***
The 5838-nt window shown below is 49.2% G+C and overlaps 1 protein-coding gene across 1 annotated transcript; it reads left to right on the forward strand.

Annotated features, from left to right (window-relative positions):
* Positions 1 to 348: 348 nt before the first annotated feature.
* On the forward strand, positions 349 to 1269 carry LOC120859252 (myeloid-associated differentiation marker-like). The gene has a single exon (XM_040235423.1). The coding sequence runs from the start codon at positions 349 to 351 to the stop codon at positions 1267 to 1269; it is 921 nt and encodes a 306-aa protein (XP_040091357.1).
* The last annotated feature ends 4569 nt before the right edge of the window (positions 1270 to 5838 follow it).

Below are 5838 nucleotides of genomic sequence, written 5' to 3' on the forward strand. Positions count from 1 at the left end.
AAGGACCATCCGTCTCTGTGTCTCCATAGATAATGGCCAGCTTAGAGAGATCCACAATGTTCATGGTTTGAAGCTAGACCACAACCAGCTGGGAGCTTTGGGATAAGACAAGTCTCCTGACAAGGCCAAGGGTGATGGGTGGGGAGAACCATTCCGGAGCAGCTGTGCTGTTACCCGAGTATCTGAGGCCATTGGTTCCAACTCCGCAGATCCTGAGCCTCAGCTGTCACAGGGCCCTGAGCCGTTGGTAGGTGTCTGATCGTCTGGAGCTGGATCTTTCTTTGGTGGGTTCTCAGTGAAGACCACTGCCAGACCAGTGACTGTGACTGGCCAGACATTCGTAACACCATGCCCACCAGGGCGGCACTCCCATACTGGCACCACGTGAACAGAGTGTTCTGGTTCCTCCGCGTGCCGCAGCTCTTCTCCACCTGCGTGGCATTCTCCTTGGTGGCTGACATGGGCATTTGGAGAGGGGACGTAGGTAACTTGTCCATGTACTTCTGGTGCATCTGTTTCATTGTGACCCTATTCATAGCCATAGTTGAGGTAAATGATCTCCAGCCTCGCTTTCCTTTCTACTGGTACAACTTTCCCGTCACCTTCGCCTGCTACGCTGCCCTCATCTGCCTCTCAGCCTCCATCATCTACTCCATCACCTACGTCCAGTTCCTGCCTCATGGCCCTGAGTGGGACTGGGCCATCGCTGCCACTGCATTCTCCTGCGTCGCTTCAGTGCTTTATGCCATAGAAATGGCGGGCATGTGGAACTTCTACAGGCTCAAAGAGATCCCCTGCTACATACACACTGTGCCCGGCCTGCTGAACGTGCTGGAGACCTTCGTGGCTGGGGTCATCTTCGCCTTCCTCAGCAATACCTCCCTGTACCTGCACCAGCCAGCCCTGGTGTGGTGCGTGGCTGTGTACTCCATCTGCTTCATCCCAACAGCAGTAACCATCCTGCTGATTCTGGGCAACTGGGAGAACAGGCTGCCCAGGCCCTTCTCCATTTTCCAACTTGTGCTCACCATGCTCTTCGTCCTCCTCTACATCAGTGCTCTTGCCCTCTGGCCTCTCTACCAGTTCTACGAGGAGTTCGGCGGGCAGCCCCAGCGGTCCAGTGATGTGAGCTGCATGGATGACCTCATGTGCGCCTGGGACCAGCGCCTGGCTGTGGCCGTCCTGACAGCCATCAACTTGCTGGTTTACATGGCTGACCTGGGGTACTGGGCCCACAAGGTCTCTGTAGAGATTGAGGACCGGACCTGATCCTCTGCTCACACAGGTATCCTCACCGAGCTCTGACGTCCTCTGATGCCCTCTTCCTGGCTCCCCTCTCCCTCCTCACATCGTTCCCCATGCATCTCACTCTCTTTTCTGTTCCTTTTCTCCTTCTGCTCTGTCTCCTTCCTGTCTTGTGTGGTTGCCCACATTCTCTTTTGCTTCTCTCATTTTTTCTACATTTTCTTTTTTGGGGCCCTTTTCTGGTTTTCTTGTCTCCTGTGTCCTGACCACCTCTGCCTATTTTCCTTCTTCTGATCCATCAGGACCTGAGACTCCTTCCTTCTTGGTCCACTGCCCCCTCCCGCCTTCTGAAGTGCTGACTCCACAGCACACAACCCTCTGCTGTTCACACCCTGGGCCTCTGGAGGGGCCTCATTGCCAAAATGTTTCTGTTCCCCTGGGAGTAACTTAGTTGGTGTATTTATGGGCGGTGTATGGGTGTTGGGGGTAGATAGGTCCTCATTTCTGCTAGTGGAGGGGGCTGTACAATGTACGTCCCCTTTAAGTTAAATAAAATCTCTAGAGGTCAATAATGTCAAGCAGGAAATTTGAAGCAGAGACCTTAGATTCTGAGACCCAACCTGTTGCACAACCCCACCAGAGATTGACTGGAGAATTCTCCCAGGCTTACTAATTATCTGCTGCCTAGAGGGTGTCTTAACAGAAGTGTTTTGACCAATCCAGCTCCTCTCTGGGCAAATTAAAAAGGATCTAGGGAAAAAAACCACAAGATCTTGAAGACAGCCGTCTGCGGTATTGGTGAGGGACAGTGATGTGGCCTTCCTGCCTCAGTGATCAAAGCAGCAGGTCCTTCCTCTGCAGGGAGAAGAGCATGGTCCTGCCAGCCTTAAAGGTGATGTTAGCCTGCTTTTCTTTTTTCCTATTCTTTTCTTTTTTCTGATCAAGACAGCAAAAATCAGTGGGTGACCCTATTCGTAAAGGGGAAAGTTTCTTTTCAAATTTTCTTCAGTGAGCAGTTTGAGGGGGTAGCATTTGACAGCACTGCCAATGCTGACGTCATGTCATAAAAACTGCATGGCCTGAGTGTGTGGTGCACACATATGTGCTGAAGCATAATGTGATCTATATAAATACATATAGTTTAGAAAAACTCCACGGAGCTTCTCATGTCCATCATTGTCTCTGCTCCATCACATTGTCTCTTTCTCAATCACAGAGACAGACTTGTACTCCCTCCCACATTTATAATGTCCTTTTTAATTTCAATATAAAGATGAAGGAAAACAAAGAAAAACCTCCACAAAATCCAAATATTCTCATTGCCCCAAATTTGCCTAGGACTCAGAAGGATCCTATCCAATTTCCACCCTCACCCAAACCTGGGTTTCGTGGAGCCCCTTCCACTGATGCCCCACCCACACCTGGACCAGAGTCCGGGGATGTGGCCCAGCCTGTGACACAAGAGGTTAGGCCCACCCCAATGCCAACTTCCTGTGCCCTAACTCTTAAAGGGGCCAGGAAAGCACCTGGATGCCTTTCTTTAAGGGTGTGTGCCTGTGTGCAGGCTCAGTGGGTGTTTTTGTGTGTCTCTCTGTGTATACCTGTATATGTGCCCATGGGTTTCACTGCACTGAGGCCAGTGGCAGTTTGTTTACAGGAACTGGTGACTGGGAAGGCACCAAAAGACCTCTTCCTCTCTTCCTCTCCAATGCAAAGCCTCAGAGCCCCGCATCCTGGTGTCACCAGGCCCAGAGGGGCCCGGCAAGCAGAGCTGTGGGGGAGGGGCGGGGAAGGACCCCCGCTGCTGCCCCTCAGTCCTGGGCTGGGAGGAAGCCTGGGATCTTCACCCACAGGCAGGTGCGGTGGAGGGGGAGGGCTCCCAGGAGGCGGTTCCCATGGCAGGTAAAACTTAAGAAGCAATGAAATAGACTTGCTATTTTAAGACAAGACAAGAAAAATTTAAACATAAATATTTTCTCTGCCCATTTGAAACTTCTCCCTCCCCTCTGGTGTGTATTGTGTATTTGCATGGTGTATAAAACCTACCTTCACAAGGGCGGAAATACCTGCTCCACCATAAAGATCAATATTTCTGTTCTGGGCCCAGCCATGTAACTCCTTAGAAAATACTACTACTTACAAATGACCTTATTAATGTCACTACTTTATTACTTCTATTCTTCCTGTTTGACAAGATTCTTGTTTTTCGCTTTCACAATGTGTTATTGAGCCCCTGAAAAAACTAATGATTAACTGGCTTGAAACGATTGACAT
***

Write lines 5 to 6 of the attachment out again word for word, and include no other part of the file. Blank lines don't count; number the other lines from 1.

* The last annotated feature ends 4569 nt before the right edge of the window (positions 1270 to 5838 follow it).

Below are 5838 nucleotides of genomic sequence, written 5' to 3' on the forward strand. Positions count from 1 at the left end.